We’ve already the challenges addressing homelessness poses for law enforcement. The interaction of substance use, mental health issues, and chronic physical health issues among the homeless conspire to create a reinforcing cycle:
Poor behavior and poor decisions create negative interactions with the public. These necessitate the involvement of law enforcement and lead to temporary incarceration. Physical and mental health–often compounded by substance withdrawal–then lead to further poor decisions, further negative interactions, and further involvement in the justice system. It often feels like water swirling down the drain. And it certainly translates to money swirling down the drain.
We know that proper training can help slow, and even break, this cycle. The California Highway Patrol has demonstrated one approach that’s proven remarkably effective.
Simulation-based Homeless Training for Law Enforcement
The California Highway Patrol’s Mental Illness Response Program (MIRP) has been using FAAC’s MILO Mental Health Response Training System as the basis of their 16-hour Crisis Intervention Training Course (CITC) since early 2019. According to instructor Gordon Shake “This course is revolutionary in the training approach when it comes to mental illness and crisis intervention. We have been able to film and create over 15 different complex branching scenarios [in MILO] to use in the course. The course is set up so a principle is instructed then immediately a random student or two are chosen to go through an applicable scenario. The feedback has been great.”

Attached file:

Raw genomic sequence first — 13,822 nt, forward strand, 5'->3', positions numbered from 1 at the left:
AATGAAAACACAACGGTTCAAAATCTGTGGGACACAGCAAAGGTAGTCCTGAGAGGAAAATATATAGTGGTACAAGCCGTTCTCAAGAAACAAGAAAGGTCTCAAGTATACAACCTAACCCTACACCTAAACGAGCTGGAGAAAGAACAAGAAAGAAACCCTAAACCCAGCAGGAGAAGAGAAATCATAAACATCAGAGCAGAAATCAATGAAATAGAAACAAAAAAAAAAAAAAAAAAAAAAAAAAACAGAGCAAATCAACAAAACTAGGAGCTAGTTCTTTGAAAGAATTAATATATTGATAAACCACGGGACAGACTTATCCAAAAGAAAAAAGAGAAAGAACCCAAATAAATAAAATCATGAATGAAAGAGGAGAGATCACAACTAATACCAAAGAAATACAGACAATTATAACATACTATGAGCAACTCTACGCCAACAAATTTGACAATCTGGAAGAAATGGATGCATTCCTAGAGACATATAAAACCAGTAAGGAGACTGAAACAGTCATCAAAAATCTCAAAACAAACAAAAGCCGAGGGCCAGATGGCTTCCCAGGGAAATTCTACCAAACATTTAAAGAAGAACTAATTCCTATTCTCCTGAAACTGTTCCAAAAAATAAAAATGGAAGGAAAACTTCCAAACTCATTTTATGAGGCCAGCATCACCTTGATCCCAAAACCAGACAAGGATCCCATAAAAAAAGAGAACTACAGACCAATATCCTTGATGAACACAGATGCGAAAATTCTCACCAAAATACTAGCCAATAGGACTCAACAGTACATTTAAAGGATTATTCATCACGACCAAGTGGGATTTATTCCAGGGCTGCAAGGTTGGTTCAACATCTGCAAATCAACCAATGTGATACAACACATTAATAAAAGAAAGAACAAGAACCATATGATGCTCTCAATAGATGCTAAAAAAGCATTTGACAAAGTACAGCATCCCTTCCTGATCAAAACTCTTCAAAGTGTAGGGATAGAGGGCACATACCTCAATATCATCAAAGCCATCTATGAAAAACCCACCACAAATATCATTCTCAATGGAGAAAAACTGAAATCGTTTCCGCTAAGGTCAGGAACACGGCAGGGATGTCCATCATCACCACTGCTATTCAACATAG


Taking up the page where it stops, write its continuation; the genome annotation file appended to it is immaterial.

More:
One officer who had been through the MIRP program explained, “This course was very helpful. I constantly work in an area that deals with a lot of homeless and mentally ill pedestrians. Watching others perform scenarios and getting debriefed helped me a lot.”
Several elements of the MILO Mental Health Response Training System have proven an asset to MIRP. First and foremost, all MILO systems include trainee performance capture and after-action review and debriefing modules. These make it possible for instructors to objectively track progress and offer consistent, in-depth after-action review. These MILO “human interaction simulation” training systems all ship with up to 1000 unique training scenarios with dozens of interaction and outcomes paths to help officers practice the fundamental skills needed to assist individuals who are experiencing homelessness and crisis. These scenarios address the delicate overlap among homelessness, chronic physical health issues/disability, mental health, and substance use/dependence.
MILO Range also offers a suite of tools for crafting your own local high-impact custom training scenarios. By crafting your own scenarios, you can be sure your officers can productively navigate the unique challenges your community faces using your own policies on issues local to you.